MTelkHuntress

Well-known member
Joined
Mar 20, 2019
Messages
568
Location
Montana
I've also asked about that inaccessible elk objective question. I've gotten 3 different answers.

"How do we know those elk are inaccessible?"

"When I'm counting, it's really hard to determine land boundaries and I don't know if those elk are on private land. "

"Well, there was actually an amendment to that plan so now we just count all elk towards the objective because it's easier."

Interesting stuff. I mean I understand parts of Montana are heavily forested and in some units, the elk have no choice but to winter on private land since the fields available on public are so small (and are over grazed) but there has to some different solutions regarding objectives.
 

Irishman

Well-known member
Joined
Jul 27, 2017
Messages
167
Location
Kalispell, Montana
This is poking at the Big Elephant in the room that nobody wishes to wake.

With our current political leadership in place, does anyone think our Elk Objectives will be better for sportsmen, or rigged more towards the privatizers wanting control of our resources?
We all know, or at least should, that it will be more in favor of the privatizers, than the Sportsman. However, we are stuck with this leadership now. I'm guessing that if there is a huge public uproar, that the blame will get deflected onto FWP, and not the governor and his appointed commission who are actually steering the ship. I'm weary of the whole public comment period, and figure that the only comments that have any influence, will be the ones in line with their agenda.
 

SAJ-99

Well-known member
Joined
Jan 5, 2019
Messages
2,408
Location
E Washington
"How do we know those elk are inaccessible?"
Because they are on private land.
"When I'm counting, it's really hard to determine land boundaries and I don't know if those elk are on private land. "
So youre in a plane without GPS capabilities? Seriously? I am skeptical. Sure, I will accept that we have to guess a little. But can we agree that the elk tend to run to areas of less pressure (private)? I mean, just because the herd lost its bearings and drifted 40yrs onto public does not mean they should be counted. If your assumption is they spend equal amounts on public and private (not an assumption anyone would agree to) then I can see how you got there. Not to mention flights are done outside of hunting season, so who the hell knows how or where to count them.
"Well, there was actually an amendment to that plan so now we just count all elk towards the objective because it's easier."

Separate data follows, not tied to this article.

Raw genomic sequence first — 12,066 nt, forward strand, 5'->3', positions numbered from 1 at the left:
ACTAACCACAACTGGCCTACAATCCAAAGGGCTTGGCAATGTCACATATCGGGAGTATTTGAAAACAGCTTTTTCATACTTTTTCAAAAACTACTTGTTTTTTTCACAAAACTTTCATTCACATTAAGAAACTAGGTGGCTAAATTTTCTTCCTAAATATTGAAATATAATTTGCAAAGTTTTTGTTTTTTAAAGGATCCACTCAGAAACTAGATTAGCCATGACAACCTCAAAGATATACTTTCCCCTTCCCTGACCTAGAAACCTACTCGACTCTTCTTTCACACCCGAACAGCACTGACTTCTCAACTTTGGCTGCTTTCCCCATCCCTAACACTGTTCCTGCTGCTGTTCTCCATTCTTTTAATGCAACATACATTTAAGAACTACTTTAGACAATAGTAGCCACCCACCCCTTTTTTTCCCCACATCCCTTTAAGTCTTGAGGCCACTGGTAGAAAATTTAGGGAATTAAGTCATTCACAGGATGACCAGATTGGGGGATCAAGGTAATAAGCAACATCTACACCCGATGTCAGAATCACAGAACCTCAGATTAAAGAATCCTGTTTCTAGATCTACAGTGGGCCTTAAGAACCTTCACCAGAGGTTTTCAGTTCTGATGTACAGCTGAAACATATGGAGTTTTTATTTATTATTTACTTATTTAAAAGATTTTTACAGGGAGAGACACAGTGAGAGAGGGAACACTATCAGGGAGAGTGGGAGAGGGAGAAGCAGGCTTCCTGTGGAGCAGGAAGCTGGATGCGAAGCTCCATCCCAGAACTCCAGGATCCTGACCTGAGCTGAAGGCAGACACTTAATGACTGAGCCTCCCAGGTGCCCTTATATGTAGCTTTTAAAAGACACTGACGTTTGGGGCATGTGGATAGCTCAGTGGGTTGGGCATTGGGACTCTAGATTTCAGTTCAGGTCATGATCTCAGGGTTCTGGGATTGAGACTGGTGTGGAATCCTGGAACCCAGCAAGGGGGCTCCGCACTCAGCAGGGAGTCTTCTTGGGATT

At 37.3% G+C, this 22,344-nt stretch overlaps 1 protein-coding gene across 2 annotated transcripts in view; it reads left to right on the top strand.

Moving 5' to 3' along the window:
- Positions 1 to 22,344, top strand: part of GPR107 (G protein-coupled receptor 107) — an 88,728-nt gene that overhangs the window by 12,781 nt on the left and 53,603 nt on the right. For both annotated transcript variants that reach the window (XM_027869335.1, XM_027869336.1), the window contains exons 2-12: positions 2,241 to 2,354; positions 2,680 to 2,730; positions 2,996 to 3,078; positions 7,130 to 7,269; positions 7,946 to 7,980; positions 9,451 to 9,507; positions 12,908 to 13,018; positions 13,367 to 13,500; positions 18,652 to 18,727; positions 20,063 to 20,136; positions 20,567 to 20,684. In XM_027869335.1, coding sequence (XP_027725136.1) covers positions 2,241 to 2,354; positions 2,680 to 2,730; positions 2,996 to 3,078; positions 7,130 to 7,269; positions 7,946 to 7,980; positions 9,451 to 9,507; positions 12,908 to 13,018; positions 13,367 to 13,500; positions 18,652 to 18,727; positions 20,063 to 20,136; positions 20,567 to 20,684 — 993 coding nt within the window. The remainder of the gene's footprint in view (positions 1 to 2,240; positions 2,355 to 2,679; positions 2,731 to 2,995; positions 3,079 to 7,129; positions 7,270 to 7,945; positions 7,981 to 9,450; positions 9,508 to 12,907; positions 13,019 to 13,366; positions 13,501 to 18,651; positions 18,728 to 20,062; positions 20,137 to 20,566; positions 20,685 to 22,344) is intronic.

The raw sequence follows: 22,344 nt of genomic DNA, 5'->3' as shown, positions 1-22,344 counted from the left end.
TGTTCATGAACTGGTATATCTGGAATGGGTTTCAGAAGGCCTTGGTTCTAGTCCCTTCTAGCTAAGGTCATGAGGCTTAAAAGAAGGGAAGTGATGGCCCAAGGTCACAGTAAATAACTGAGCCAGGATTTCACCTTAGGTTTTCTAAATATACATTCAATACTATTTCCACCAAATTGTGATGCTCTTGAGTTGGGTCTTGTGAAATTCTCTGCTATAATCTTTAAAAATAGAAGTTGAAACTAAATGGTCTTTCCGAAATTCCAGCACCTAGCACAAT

Completely agrees with my previous point that it is hard. Is there actually an amendment? That seems like BS , but I saw enough MT politics to know they may have snuck that in somewhere.

Good stuff @MTelkHuntress. Not responding to you as much as to the arguements. I have heard some of the same. No one wants to defend their arguments.
 

Treeshark

Well-known member
Joined
Jul 14, 2014
Messages
571
Location
Wisconsin
"When I'm counting, it's really hard to determine land boundaries and I don't know if those elk are on private land. "

This is another area where manditory reporting would help. It could just be a simple question in the survey: “Did you shoot your elk on public or private?”

I am aware that some people will always lie in these surveys, but it would serve its purpose on a macro level.

It doesn’t really matter how many/where the elk are counted during their flyovers unless they are done during the hunting season. This is a cheap and easy way to obtain that data.
 
Last edited:

Ben Lamb

Well-known member
Joined
Aug 6, 2010
Messages
16,805
Location
Cedar, MI
I think that this could work, but I think that the draw odd on the public portion would be dismal. Most people would put in for the public tag first and the ones with access to private would likely be able to draw the private tag second choice. This is what I would do.
I think that a better solution is rework the unit boundaries so that land owner ship in the unit is more consistent. Kind of like how politicians draw voting districts. Some units would be heavily public and others would be heavily private and only a few would be a mix of both. There is always going to be some private land that fits into the public units and some isolated public land in the private units. For example, Why is FWP including unit 702 with 704?The is very little accessible public in 702 and the Custer is in 704. Combining the two all but guarantees that some people that have access to land in 702 will not have a tag and that the Custer is going to be over hunted. For that matter why is 704 so big? The northern part of 704 has relatively little accessible public and the southern part which contains the Custer has quite a bit of accessible public. @Gerald Martin is getting at the root of the problem when he talks about FWP relying on hunters to distribute pressure themselves. Maybe that worked in the 70's but it doesn't work today. As long as FWP continues to rely on the law of diminishing returns to regulate hunting pressure there is going to be issues.